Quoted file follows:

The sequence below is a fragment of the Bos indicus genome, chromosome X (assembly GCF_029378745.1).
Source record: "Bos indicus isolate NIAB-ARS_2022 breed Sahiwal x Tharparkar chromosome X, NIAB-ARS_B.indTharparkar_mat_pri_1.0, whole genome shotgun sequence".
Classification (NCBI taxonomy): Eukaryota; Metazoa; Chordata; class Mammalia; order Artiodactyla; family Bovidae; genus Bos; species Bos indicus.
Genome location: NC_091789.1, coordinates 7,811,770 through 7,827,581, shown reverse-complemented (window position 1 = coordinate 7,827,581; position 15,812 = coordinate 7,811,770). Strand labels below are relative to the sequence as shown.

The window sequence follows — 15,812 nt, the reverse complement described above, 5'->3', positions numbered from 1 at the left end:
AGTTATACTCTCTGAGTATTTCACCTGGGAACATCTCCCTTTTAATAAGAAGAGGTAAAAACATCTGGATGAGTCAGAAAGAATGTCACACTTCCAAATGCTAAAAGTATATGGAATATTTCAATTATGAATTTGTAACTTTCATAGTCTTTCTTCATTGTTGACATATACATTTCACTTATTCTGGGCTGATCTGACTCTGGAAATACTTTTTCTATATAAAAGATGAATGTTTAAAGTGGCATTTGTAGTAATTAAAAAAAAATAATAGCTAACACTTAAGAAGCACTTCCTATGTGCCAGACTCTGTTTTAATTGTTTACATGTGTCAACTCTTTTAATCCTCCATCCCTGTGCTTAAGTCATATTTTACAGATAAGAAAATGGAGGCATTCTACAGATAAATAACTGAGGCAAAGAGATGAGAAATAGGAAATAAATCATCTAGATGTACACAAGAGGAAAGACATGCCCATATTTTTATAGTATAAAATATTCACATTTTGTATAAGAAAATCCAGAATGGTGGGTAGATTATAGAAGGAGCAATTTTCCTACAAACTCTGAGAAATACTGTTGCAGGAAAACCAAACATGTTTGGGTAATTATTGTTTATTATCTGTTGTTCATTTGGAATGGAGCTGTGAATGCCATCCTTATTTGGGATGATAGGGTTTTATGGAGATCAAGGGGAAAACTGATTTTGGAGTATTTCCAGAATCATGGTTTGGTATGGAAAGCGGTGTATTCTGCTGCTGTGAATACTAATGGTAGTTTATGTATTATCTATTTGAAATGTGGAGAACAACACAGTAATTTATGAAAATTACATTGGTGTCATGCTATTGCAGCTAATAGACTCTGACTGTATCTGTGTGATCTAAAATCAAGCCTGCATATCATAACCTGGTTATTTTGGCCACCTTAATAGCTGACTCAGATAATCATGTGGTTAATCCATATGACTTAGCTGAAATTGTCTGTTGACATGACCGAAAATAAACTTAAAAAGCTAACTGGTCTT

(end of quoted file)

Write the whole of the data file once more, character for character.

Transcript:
The sequence below is a fragment of the Bos indicus genome, chromosome X (assembly GCF_029378745.1).
Source record: "Bos indicus isolate NIAB-ARS_2022 breed Sahiwal x Tharparkar chromosome X, NIAB-ARS_B.indTharparkar_mat_pri_1.0, whole genome shotgun sequence".
Classification (NCBI taxonomy): Eukaryota; Metazoa; Chordata; class Mammalia; order Artiodactyla; family Bovidae; genus Bos; species Bos indicus.
Genome location: NC_091789.1, coordinates 7,811,770 through 7,827,581, shown reverse-complemented (window position 1 = coordinate 7,827,581; position 15,812 = coordinate 7,811,770). Strand labels below are relative to the sequence as shown.

The window sequence follows — 15,812 nt, the reverse complement described above, 5'->3', positions numbered from 1 at the left end:
AGTTATACTCTCTGAGTATTTCACCTGGGAACATCTCCCTTTTAATAAGAAGAGGTAAAAACATCTGGATGAGTCAGAAAGAATGTCACACTTCCAAATGCTAAAAGTATATGGAATATTTCAATTATGAATTTGTAACTTTCATAGTCTTTCTTCATTGTTGACATATACATTTCACTTATTCTGGGCTGATCTGACTCTGGAAATACTTTTTCTATATAAAAGATGAATGTTTAAAGTGGCATTTGTAGTAATTAAAAAAAAATAATAGCTAACACTTAAGAAGCACTTCCTATGTGCCAGACTCTGTTTTAATTGTTTACATGTGTCAACTCTTTTAATCCTCCATCCCTGTGCTTAAGTCATATTTTACAGATAAGAAAATGGAGGCATTCTACAGATAAATAACTGAGGCAAAGAGATGAGAAATAGGAAATAAATCATCTAGATGTACACAAGAGGAAAGACATGCCCATATTTTTATAGTATAAAATATTCACATTTTGTATAAGAAAATCCAGAATGGTGGGTAGATTATAGAAGGAGCAATTTTCCTACAAACTCTGAGAAATACTGTTGCAGGAAAACCAAACATGTTTGGGTAATTATTGTTTATTATCTGTTGTTCATTTGGAATGGAGCTGTGAATGCCATCCTTATTTGGGATGATAGGGTTTTATGGAGATCAAGGGGAAAACTGATTTTGGAGTATTTCCAGAATCATGGTTTGGTATGGAAAGCGGTGTATTCTGCTGCTGTGAATACTAATGGTAGTTTATGTATTATCTATTTGAAATGTGGAGAACAACACAGTAATTTATGAAAATTACATTGGTGTCATGCTATTGCAGCTAATAGACTCTGACTGTATCTGTGTGATCTAAAATCAAGCCTGCATATCATAACCTGGTTATTTTGGCCACCTTAATAGCTGACTCAGATAATCATGTGGTTAATCCATATGACTTAGCTGAAATTGTCTGTTGACATGACCGAAAATAAACTTAAAAAGCTAACTGGTCTT